Racecars, zip lines and the great outdoors. Head to Motegi in Tochigi Prefecture and you can get all three.
Twin Ring Motegi is best-known for its racing. It is, after all, where you go to see world-class competitions such as MotoGP. But when the track is empty, there is just as much for kids to do.
Surrounded by forest, Twin Ring Motegi uses the great outdoors as a unifying concept for family-friendly fun. Take, for example, the two multistory Dokidoki and Itadaki outdoor attractions, which can be found in its Mobi Park. Itadaki is a wooden labyrinth course and stamp rally where families learn about the region’s ecosystem. Kids collect 14 stamps featuring bees, bats, snakes and other animals along the course, which takes around 30 minutes to complete, but of course it varies by child. You’re welcome to join the kids, too. Just keep in mind that there are some low entrances where you’ll need to duck or possibly crawl to keep up.
The newer Dokidoki obstacle course incorporates ropes, swinging bridges and rock-climbing walls. There are a total of 39 obstacles and two fitness levels. If it gets too exhausting, there are escape exits with stairs to the entrance. Both Dokidoki and Itadaki require proper footwear: no sandals or flip flops. Itadaki stays open when it rains, but Dokidoki closes during wet weather.
I recommend doing the labyrinth and obstacle course first, as these require the most energy. Once accomplished, it’s time to take to the kid-sized raceways in the park. Here there are motorsport-themed rides for every age. The smallest kids can ride with an adult on the Acro-X obstacle course and learn about traffic safety on the Forest Driving School course. For children 8 and older, the Moto Racer course puts kids on small electric bikes where they learn to ride on a mini track. Don’t worry: helmets and padding for knees and elbows are provided. The real thrills start for kids 135 centimeters and taller. For them, the Drift S and Dream Kart track allows for more speed without the need for helmets and other safety gear.
All of the mentioned rides and attractions are covered by the ¥3,200 Passport ticket, which I recommend you get if your kids are in the 5-12 year range. Individually, each ride costs between ¥200 and ¥800, and if you’re spending the day here, it saves money to get access to them all. Faster rides cost extra. For example, you can try the Challenge Kart (¥800) for more horsepower. Beat the standard time and you get a license to try Racing Kart level (¥2,500-3,000).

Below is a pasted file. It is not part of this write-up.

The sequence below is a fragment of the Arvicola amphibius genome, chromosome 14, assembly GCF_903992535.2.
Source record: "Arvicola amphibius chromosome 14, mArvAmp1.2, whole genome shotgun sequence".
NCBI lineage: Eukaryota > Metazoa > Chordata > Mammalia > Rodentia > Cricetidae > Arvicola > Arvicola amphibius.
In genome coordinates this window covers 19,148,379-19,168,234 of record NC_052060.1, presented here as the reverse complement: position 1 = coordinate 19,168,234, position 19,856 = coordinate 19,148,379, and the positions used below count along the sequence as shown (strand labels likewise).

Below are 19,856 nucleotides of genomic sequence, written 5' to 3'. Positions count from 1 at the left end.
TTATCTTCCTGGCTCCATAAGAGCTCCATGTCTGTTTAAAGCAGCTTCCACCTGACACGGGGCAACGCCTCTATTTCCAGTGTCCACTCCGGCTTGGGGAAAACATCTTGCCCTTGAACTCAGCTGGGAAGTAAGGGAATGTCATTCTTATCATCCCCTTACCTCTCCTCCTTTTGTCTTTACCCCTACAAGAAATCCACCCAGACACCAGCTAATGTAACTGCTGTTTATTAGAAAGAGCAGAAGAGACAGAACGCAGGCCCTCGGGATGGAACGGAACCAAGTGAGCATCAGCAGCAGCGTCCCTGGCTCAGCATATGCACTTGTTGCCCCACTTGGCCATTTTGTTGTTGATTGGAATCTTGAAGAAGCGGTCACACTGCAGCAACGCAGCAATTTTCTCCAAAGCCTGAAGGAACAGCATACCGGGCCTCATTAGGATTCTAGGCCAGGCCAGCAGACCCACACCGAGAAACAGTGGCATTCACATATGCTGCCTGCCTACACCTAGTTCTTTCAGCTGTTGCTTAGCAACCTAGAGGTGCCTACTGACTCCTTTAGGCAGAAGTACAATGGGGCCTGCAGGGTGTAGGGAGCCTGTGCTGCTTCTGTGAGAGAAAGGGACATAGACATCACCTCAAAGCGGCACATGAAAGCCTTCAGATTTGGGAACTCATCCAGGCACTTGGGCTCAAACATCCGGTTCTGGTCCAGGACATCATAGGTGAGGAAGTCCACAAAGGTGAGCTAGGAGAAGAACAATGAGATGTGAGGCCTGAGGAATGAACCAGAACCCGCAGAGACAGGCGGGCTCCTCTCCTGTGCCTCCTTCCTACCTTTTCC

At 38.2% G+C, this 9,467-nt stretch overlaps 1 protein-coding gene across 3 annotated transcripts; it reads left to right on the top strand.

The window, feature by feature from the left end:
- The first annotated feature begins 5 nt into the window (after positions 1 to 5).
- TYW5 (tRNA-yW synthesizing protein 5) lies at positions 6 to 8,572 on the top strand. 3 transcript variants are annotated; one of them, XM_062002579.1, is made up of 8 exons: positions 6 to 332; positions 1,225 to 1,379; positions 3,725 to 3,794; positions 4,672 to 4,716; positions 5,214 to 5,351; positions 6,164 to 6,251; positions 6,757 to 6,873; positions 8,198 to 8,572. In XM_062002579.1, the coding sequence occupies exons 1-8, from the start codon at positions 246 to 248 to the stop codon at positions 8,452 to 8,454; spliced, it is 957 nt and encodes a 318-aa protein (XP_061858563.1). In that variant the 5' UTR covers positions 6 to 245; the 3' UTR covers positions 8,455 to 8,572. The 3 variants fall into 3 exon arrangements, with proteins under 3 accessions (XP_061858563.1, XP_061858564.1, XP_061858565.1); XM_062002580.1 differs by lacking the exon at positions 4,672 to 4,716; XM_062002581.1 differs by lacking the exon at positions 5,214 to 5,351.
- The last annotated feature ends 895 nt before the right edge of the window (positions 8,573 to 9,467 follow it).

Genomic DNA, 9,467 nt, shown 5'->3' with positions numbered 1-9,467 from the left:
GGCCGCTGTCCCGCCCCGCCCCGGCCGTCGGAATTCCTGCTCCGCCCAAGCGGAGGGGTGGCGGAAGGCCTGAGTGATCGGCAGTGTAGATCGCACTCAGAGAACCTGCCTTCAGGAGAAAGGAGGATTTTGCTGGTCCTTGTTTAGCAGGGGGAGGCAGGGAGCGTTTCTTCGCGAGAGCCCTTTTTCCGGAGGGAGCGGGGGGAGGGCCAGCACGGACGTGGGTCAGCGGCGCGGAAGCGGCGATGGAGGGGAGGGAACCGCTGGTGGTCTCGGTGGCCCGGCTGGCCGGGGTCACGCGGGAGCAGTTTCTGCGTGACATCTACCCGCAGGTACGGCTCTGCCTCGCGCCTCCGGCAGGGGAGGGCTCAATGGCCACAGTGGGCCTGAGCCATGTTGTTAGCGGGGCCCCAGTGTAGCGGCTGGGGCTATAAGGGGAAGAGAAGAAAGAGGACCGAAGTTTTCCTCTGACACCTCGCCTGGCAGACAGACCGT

The adjoining forest offers more outdoor fun. Teens, tweens and other thrill seekers will enjoy zip lines through the trees. At just over 500 meters, The Mega Zip Line Tsubasa course (¥1,300) is one of the longest in the country, and on race days you get a bird’s-eye view of the spectacle. Peaking at 20 meters above the ground, these are not for the faint of heart. Of course, keep in mind that waivers must be signed, proper shoes must be worn (rental shoes are available) and kids can’t go on their own.
As you can see, you don’t have to be a racing fan to enjoy Twin Ring Motegi, but if you are, then there’s even more to discover. Of course, there is the track itself, which has been on the international MotoGP circuit for two decades, and there are several opportunities to actually ride on it. These come at additional cost, with prices varying from ¥1,000 to do one lap in a kart to ¥3,300 to cruise the track in your own car. Of course, this is only available when there are no actual races happening.
Then there is the Honda Collection Hall, an impressive automotive museum and a must for any fans of the Honda brand. Entry is ¥1,000 for adults, ¥300 for kids aged 3 to 5 and ¥500 for those aged 6 to 15. Here you’ll find Ayrton Senna’s Formula One car, as well as loads of other Honda vehicles from F1 and MotoGP history. Start on the third floor and work your way down to the second floor, which is dedicated to Honda’s commercial vehicles over the decades. In total, there are usually approximately 300 vehicles on display at one time. Exhibits include everything from race cars to the earliest motorized bicycles that first brought Honda to prominence.
Twin Ring Motegi is tricky to access by public transport. It’s not impossible, but takes several hours and transfers, making it an unlikely day trip. The good news is that there’s a hotel on site, as well as glamping opportunities, where tents include large beds, a sofa, a barbecue dinner and more. City kids who’ve never seen a sky full of stars are in for a treat. The Nozomi-no-yu onsen (hot spring) on site is also a great place to clean off the day’s grime.
There are kid-friendly events happening at Twin Ring Motegi all summer long — outdoor and indoor. What more could you want as we race toward the summer holidays?
For more information about Twin Ring Motegi, visit www.twinring.jp/english.
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